Q: Is it better to separate Stella d Oro daylilies in spring or fall? Jim Depping, email
A: In my experience, you can divide daylilies successfully every day of the year … but the best time is in spring, before they bloom. Repeat-blooming daylilies like yours get crowded quickly. Scoop up a clump, wash off most of the soil, and use a sharp knife to separate the individual plants. Mark your calendar to divide the clump every three years. You’ll get better blooms if you fertilize them a couple of times each year as well.
Q: My muscadines have not been pruned but the vines are just about fully leafed out. What do I do at this point? Phylis Austin, email
A: It is tough to decide what to do this late in the spring. Flowers have already started forming at the base of the long shoots. If you prune the shoots back to two buds, as you would do in January, you will remove leaves that would feed the flowers as they develop fruit. In my opinion, you should first inspect the vines to make sure no choking tendrils from last year‘s growth have wrapped around the main cordons. Remove them when found. Then do some light ‘nipping and tipping’ to shape the vines enough to make mowing underneath and harvesting easy. Enjoy this year‘s grapes but be aware you will have a big job of pruning this winter to get the vines back to the shape they should be in before next spring. I have details on muscadine culture at bit.ly/GAmuscadine.
Q: I believe carpenter bees are very important pollinators so I allow them in my yard. Even though they drill holes in wood I think it’s bad to kill them. Mary White, Atlanta
A: In my opinion, the reputation of carpenter bees as plant pollinators is not proven. They are so large that they can make a hole in the side of flowers to sip the nectar without entering the flower to contact and transport the pollen. I am sure that some percentage of pollination is performed by them in nature but many people consider the holes carpenter bees drill in wood to outweigh their value as pollinators. If you’d rather not kill the adults directly, keep an eye out for holes and plug them with caulk when spotted.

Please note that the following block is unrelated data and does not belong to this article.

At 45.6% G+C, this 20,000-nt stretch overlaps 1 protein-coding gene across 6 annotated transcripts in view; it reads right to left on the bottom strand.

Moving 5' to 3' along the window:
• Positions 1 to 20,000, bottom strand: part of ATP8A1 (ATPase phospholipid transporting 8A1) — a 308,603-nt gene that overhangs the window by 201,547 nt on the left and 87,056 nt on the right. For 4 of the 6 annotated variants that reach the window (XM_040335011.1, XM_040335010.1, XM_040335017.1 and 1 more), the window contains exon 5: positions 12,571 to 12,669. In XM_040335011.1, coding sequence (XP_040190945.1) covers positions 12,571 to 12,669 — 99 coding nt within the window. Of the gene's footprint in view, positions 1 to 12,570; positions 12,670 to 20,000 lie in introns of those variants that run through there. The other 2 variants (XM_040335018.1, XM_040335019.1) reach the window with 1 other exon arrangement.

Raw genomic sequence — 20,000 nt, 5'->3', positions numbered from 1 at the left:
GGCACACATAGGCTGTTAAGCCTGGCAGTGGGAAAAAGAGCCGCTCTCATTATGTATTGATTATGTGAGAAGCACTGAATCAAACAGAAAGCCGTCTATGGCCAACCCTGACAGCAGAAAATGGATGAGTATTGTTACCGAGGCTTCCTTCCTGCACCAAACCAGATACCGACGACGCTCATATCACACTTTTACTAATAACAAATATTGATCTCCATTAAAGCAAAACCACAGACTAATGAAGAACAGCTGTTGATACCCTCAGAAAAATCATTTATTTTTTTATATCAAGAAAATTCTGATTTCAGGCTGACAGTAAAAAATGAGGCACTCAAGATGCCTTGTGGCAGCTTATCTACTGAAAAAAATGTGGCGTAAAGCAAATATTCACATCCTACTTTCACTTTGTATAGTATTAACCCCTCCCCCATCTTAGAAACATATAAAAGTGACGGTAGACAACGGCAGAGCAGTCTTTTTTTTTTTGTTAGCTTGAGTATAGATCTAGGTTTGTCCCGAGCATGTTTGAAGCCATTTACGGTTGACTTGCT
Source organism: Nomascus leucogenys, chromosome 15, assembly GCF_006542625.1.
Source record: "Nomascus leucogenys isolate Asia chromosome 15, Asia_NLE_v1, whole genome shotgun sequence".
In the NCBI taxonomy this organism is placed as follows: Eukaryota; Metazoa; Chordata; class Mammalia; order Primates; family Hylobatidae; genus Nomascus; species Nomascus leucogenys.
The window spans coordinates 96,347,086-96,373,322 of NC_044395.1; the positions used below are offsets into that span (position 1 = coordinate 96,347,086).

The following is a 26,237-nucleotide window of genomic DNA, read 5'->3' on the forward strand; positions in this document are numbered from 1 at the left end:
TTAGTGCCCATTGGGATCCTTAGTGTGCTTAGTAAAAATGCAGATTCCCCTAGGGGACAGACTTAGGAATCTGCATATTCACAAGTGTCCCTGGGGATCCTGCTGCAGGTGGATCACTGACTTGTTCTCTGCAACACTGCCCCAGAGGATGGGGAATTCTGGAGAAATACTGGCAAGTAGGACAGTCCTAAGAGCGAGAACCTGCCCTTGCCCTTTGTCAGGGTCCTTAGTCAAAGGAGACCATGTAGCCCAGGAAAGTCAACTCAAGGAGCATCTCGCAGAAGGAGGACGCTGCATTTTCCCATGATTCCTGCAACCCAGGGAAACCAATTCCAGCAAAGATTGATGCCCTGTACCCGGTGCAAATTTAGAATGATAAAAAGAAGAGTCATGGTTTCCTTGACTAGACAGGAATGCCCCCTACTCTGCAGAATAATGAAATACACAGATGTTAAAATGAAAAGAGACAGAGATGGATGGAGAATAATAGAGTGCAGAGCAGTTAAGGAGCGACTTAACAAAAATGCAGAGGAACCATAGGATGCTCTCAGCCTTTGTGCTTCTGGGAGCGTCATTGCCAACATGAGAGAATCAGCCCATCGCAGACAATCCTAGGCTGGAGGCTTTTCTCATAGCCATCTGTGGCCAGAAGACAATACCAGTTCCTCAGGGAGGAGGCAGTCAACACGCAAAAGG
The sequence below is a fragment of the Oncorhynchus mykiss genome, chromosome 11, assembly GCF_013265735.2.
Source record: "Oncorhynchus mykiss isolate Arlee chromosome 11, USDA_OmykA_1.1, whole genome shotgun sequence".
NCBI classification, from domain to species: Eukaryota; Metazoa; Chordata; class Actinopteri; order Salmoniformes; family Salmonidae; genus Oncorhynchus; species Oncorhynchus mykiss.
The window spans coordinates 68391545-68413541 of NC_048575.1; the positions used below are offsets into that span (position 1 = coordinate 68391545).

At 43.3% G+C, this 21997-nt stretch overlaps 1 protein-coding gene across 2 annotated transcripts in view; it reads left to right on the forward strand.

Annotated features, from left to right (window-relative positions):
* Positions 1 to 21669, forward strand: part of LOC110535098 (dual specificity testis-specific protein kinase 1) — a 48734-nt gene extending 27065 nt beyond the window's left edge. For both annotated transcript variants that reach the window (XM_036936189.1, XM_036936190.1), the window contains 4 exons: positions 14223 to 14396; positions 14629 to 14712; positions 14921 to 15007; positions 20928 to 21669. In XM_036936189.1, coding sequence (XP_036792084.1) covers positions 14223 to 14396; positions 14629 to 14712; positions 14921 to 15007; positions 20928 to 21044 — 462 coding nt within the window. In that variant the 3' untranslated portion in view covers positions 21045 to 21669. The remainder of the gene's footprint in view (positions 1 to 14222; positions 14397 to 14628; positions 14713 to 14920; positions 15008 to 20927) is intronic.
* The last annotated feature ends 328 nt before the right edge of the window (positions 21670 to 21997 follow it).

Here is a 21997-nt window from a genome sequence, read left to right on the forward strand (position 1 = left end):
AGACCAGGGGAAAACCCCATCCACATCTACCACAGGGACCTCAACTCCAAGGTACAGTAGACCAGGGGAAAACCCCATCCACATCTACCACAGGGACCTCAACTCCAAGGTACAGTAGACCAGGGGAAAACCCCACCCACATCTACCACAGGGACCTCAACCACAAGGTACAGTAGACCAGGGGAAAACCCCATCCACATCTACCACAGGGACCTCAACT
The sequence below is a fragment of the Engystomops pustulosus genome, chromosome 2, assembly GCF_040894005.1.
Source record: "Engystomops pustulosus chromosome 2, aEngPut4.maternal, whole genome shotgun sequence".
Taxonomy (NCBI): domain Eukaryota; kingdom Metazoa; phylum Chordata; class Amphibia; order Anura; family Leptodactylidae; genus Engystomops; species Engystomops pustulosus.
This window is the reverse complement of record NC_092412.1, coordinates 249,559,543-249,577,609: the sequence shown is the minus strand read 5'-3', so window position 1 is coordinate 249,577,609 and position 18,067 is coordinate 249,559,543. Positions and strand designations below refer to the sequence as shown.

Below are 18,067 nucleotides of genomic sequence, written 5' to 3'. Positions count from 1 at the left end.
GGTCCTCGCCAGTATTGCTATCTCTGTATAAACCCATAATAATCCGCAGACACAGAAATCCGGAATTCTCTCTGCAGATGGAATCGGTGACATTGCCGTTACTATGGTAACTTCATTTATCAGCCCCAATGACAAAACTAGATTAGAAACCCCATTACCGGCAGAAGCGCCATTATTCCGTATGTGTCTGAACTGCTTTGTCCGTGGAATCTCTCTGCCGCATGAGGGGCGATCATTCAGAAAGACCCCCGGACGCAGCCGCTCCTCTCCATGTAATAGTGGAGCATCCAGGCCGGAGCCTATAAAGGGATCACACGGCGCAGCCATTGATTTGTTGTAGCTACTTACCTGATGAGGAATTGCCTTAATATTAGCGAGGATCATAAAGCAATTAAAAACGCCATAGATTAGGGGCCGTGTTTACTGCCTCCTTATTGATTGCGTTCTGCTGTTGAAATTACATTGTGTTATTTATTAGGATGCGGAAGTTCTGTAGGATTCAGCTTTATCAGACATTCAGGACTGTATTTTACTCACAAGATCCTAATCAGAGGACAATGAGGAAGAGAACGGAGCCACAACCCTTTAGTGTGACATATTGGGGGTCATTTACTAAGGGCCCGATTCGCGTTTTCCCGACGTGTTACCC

Q: I use Google Lens to photograph and identify flowers. Are there other apps that do this on a smartphone? Radio caller
A: I have used both PlantSnap (plantsnap.com) and GardenAnswers (mygardenanswers.com). I like PlantSnap better; it correctly identified ‘Limelight’ hydrangea and kudzu flowers, both of which confounded GardenAnswers. PlantSnap is free. GardenAnswers is free for identifying common flowers but has a $2.00 personalized service to identify uncommon plants. I have not tried Google Lens (lens.google.com) but I’ll give it a whirl this spring.
Listen to Walter Reeves Saturday mornings on News 95.5 FM and AM750 WSB. Visit his website, www.walterreeves.com, follow him on Twitter @walterreeves, on Pinterest, or join his Facebook Fan Page at bit.ly/georgiagardener for more garden tips.